It is important to emphasize that prior to World War II a narrative about Germans being oppressed as the reason for the country's problems was massively spread in Germany. The National Socialists of Germany, just like the modern Russian elite, proclaimed a national revival as the target; Russia presented this very idea as 'rising from the knees". Sacrificial mythology justifies Russia's nationalist policy and external aggression acts.
Serbia sticks to a similar policy with taking into account different military, diplomatic and financial capital. For example, on January 15, 2017, Belgrade threatened to use military force to protect the Serbs in Kosovo.
The situation of protection of compatriots by Belgrade and Moscow may see synergy in the form of granting Russian citizenship to Serbs living on territories beyond Belgrade's control. Thus, in 2011, the Serbs tried to get Russia's protection and security guarantees by applying for Russian passports. At that moment Moscow rejected the idea. However, there is a possibility that the Kremlin may reconsider the citizenship issue in the future to strengthen its position in the Balkans, especially, in the NATO expansion context.
Granting Russian citizenship to Serbs, for example, in Kosovo, will raise the question of Russia's protection of local citizens. A similar situation in South Ossetia in 2008 has already led to the occupation of the territory by Russian forces. Russia is actively granting passports in Transnistria and Donbas, thus laying the foundation for an official military invasion of the territories in case of political necessity.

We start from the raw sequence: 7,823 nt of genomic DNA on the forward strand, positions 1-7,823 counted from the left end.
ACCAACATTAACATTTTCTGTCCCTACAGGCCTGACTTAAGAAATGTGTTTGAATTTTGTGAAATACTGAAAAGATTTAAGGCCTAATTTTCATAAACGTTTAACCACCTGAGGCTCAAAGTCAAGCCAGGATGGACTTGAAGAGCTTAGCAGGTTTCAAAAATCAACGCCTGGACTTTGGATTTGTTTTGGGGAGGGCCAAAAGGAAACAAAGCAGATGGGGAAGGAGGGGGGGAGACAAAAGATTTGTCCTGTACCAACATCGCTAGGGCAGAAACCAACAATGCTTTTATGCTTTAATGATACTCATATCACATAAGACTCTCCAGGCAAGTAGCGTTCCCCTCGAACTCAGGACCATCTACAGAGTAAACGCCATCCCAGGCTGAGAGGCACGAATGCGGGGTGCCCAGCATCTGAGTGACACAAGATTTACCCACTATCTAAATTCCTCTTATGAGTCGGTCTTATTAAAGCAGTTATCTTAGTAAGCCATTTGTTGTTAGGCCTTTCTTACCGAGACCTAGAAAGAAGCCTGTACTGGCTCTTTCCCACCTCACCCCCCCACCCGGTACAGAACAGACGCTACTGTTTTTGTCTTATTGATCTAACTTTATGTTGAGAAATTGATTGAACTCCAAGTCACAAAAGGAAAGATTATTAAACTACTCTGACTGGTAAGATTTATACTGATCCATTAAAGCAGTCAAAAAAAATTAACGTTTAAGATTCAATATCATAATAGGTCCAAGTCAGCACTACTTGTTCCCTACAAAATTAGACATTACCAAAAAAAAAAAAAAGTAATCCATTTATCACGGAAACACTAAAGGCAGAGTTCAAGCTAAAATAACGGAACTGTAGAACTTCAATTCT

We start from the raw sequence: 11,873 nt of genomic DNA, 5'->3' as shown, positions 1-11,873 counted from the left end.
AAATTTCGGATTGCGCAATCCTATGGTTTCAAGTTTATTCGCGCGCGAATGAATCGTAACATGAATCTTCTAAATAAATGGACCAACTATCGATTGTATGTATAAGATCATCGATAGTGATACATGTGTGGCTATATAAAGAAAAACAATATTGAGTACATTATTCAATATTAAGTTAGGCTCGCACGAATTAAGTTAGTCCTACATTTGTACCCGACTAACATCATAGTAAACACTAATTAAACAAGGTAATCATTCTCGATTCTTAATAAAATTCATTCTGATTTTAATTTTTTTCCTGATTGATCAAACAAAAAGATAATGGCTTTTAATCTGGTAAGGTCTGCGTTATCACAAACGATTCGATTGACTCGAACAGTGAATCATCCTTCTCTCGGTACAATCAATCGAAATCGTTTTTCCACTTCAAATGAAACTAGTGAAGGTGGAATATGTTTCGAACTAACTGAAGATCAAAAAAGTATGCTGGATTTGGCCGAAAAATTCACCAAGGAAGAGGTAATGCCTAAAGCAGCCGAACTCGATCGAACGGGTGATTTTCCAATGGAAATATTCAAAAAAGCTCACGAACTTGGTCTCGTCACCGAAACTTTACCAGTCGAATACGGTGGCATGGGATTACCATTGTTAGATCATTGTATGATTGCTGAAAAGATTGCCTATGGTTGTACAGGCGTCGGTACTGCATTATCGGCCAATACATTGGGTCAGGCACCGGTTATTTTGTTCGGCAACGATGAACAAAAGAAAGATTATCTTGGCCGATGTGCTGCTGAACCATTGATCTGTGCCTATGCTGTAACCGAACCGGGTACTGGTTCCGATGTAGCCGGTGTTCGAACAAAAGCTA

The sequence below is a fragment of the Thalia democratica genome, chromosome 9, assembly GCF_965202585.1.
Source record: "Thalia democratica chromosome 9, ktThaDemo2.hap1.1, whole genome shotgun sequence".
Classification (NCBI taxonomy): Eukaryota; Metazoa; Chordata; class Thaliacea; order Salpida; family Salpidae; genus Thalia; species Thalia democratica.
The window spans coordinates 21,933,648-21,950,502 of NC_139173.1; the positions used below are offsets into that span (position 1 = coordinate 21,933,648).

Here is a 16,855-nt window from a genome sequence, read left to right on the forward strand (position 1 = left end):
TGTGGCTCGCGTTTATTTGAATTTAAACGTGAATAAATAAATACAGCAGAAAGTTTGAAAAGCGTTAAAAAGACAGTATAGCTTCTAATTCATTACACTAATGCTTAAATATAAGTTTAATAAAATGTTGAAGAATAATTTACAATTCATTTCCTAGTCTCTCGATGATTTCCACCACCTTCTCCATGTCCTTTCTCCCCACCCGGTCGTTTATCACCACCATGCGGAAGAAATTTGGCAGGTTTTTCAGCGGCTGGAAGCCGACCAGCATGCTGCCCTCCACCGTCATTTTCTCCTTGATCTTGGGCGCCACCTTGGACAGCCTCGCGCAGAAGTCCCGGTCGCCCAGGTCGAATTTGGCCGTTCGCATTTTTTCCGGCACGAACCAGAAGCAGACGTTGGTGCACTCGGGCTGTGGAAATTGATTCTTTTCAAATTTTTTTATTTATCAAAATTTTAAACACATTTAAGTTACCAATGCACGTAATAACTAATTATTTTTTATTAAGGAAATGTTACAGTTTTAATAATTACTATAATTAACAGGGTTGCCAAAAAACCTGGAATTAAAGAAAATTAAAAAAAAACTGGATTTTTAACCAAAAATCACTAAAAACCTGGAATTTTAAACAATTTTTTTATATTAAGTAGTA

On February 26, Vladimir Putin shared an idea of the Russian constitutional provision on protection Russian speakers worldwide. According to him, many people living abroad, regardless of ethnicity and nationality, are Russian (by place of birth or previous residence).Thus, Russia is trying to expand the compatriots' protection concept to the fullest to create pretext for invasions.
The Russian Federal Law on state policy regarding compatriots abroad gives an extremely broad definition of a "compatriot". According to the law, this may be a person who has "common features in language, history, cultural heritage, traditions and customs, including their descendants". Moreover, the compatriots abroad are both citizens of the Russian Federation permanently residing abroad, emigrants, and the ones who are citizens of another country but whose ancestors lived in the Soviet Union or even the Russian Empire. Thus, the compatriot concept includes an extremely wide list of those who may not even identify themselves with Russia.
Belgrade is following the similar approach to the diaspora. The Serbian Government Declaration proclaiming relations with countrymen and the diaspora implies not only citizens of Serbia, but also Serbs living in southeastern regions: Bosnia and Herzegovina, Slovenia, Croatia, Albania, Montenegro, Northern Macedonia, Hungary and Romania, regardless of their citizenship. The law rests diaspora work responsibility not only upon the government but the Serbian Orthodox Church as well. This approach coincides with Russia's policy where the Russian Orthodox Church is used for political expansion abroad and diaspora contacts.
Thus, the common approach of Russia and Serbia as of compatriot protection reflects the nationalism policies implemented in these countries, the think tank concludes.